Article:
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Last updated on April 18, 2014 at 9:14 EDT
Distorted Layers in the South Polar Layered Deposits
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Distorted Layers in the South Polar Layered Deposits (PSP_005418_1075)

January 4, 2008
This enhanced color image (1.2 kilometers or 0.7 miles across) shows a section of the south polar layered deposits, which are an accumulation of layers consisting mostly of water ice and dust. Perhaps their closest analog on Earth would be the ice caps of Greenland and Antarctica.

This image is particularly interesting because the layers are not flat-lying but rather appear wavy. This appearance could partly be an “illusion” due to erosion after the flat-lying layers were deposited. In that case, the wavy appearance is due to the fact that the layer edges are wavy, going into and out of the plane of the outcrop exposing the layers (here, into and out of the computer screen).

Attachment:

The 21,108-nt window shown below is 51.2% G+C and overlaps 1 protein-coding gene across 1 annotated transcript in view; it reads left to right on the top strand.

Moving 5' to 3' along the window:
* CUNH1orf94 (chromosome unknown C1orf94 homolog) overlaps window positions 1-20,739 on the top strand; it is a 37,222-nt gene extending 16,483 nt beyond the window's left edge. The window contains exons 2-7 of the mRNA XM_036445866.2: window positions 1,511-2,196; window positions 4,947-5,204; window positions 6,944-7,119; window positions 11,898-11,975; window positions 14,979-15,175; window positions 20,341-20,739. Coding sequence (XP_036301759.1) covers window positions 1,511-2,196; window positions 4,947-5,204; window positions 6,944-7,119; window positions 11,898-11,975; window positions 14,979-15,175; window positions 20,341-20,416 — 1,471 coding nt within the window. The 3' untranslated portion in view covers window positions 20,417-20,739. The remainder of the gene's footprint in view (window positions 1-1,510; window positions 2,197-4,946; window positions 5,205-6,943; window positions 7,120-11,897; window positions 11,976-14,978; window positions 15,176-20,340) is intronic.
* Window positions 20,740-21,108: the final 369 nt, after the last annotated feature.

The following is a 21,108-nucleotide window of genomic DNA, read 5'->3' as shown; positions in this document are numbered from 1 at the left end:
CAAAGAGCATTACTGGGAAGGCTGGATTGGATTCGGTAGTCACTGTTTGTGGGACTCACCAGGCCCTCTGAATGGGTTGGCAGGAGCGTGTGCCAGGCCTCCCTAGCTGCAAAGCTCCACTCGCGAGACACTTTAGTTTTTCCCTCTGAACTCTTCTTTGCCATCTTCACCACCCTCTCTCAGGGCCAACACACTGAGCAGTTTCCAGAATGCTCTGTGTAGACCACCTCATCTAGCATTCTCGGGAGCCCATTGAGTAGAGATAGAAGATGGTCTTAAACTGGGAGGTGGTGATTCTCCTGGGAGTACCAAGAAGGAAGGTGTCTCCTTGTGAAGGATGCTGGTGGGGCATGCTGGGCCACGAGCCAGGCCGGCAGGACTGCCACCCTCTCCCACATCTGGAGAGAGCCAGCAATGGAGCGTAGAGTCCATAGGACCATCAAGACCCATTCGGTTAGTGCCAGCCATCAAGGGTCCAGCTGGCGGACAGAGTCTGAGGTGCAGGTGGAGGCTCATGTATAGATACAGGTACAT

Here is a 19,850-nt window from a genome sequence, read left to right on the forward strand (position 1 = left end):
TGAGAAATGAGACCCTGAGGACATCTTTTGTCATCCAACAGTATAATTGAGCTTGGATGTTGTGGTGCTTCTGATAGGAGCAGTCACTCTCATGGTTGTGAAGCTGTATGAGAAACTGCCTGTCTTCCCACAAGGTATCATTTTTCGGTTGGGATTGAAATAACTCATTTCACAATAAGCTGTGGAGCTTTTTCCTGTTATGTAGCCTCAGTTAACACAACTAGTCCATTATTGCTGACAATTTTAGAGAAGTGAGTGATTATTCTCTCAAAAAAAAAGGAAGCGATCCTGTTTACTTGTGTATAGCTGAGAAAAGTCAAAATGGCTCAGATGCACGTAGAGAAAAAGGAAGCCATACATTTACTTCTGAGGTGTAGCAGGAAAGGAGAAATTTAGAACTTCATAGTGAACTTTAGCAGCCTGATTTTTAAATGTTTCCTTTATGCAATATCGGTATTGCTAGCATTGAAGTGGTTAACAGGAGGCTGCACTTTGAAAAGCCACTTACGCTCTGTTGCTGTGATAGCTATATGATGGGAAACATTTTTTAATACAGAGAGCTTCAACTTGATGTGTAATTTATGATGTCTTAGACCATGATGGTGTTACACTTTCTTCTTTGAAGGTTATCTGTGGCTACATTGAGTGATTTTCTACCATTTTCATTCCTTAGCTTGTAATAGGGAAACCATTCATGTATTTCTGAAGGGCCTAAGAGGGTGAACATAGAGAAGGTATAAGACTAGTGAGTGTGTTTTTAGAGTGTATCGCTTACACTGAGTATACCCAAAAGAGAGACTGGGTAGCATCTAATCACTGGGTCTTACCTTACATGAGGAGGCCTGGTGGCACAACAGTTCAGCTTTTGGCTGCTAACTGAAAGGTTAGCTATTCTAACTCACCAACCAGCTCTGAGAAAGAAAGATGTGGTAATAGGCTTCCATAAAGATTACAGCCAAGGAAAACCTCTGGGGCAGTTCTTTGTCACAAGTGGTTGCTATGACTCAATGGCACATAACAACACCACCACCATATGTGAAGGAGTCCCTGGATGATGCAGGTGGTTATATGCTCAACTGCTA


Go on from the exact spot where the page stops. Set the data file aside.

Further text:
Alternatively, this waviness could be due to deformation of the layers folding caused by flow of the ice. Here, the flow probably occurred long ago since current temperatures are too low to allow the ice to flow at a significant rate.